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Archive for the ‘Politics’ Category

When we look back at this time a few decades hence, what changes will we take the pandemic of 2020-21 to have ushered in? How will it have transformed work, recreation, travel and transportation, food, politics, and everything else? The following are some initial thoughts toward a hopeful eco-justice based perspective on how the world […]

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I don’t usually write about local politics on this blog. But why not? Here’s my prediction for next Tuesday’s Burlington,* Vermont, mayoral election. Let this be a test of how good, or bad, I’ve gotten at observing my city’s politics. (For outsiders: this is the city where Bernie Sanders cut his political chops as mayor […]

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There’s a fairly straightforward narrative about media and cultural hegemony in the United States that most scholarly observers have come to largely agree on (with the usual spectrum of variations in emphasis), but that more of the public ought to be aware of. It accounts for how we got here, into this situation where media […]

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Two points of social media use call for more attention as we make sense of this week’s events at the U. S. Capitol. 1) Videos and selfies from Trump’s “Stop the Steal” rallies are circulating online and making it easier to identify those who participated in the attempted coup at the Capitol. Images created and […]

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I am an academic who researches, writes, and teaches about the human relationship with the ecological environment within which we live and on which we depend. I recognize that that relationship is deeply troubled, and I want to be working on untroubling it. Politics — the shaping and implementation of policy to steer collective and […]

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Trump’s parting electoral tantrum puts the exclamation mark on the fundamental flaw of democracy that his presidency has revealed: that a poorly informed electorate can willingly choose its own demise (even as it recites platitudes to the contrary). Two institutions are most implicated in this flaw: public education and the mass media. In well functioning […]

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Cross-posted from e2mc. Note that this post takes the Stoic strategy of preparing for the worst, so as to be pleasantly surprised when the worst fails to come to pass. Deep breath, Americanos. Let’s brace ourselves for what may be the messiest, most litigious and disruptive Interregnum in U.S. history. (“Interregnum” = the 79 day interval between […]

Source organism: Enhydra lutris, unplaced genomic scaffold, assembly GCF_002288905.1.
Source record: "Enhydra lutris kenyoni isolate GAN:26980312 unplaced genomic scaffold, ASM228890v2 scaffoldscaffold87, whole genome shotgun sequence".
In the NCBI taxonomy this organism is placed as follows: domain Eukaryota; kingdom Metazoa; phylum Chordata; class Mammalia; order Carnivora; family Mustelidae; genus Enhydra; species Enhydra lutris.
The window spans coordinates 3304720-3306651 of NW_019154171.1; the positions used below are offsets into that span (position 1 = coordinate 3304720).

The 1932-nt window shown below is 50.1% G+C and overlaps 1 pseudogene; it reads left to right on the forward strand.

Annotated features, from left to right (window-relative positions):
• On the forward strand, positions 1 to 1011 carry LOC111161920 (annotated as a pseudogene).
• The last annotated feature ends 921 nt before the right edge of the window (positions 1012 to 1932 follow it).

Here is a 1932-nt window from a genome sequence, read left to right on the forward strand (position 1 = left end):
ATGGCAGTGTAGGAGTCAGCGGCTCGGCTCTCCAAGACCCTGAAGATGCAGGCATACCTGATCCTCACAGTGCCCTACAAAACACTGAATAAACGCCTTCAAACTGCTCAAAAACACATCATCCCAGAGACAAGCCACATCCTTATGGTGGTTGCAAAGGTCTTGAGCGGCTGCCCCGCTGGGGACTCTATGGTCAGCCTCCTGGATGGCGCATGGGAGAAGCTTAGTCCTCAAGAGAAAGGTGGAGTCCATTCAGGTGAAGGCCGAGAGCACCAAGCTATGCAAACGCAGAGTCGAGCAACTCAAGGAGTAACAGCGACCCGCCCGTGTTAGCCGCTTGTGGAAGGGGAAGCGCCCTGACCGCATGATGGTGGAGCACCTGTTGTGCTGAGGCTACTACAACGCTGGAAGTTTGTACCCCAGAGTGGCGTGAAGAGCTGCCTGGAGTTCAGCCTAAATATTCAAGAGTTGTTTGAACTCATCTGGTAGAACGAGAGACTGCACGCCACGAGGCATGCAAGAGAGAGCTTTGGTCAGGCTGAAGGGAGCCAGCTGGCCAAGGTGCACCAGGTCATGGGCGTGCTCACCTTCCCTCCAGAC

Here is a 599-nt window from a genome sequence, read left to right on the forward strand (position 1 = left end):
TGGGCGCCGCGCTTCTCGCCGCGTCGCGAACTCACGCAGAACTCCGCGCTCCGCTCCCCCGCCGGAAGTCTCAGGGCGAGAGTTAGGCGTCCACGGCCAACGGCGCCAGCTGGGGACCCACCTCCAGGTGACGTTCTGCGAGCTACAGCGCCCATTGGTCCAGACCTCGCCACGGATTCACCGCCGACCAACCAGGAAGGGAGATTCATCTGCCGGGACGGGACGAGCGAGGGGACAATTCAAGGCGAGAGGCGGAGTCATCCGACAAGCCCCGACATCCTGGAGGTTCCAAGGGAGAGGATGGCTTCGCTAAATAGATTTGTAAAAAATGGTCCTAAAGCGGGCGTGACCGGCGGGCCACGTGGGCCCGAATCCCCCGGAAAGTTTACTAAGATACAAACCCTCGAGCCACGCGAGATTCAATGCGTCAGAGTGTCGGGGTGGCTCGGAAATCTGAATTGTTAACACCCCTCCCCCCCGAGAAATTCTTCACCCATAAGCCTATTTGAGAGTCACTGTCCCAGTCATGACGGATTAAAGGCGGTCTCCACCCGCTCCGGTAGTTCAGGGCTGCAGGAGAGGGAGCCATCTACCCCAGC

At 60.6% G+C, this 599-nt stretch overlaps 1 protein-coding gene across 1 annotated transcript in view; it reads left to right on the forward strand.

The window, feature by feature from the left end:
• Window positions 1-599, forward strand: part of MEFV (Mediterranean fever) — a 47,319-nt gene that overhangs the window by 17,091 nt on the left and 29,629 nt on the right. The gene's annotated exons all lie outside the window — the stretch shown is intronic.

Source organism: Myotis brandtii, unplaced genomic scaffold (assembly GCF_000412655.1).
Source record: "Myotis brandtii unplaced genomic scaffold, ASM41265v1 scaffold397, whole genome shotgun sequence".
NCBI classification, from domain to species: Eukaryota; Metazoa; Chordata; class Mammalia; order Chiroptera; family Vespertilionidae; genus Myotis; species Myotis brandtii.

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Rather like the Airborne Toxic Event in Don Delillo’s 1980s novel White Noise, these days seem, to many of us, suffused with a kind of Generalized Floating Dread. I’ve picked this sense up from students, from colleagues, from friends and neighbors. It is as if there is a cloud of dark matter around us, whose […]

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Last night’s presidential debate was, in many ways, superfluous: if a U.S. citizen had not already made up their mind who they will vote for (or not already voted), it’s because they haven’t been paying attention. But there is one factor pollsters and predictors of every stripe have not gotten good at accounting for, which […]

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The Covid-19 situation in the United States, which has become the epicenter of new infections because of its flawed and chaotic response to the pandemic, is seen by some around the world as an emergency case of its own, requiring some sort of defensive response by countries that could become similarly infected. The Week‘s Ryan […]

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I’m reading Shoshana Zuboff’s widely lauded The Age of Surveillance Capitalism, which some have placed alongside Thomas Piketty’s Capital in the Twenty-First Century as essential reading for understanding today’s global economy. The big conceptual idea I find most useful in it is its insistence that we are in the midst of a “fourth great transformation” […]

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A casual comment on a minor article in a provincial newspaper in a faraway country (Ukraine) got me going on a response to what is, essentially, the white world’s default position on all things racial. (Social media comments, as a rule, aren’t indicative of anything, but this one is so symptomatic it’s worth examining.) The […]

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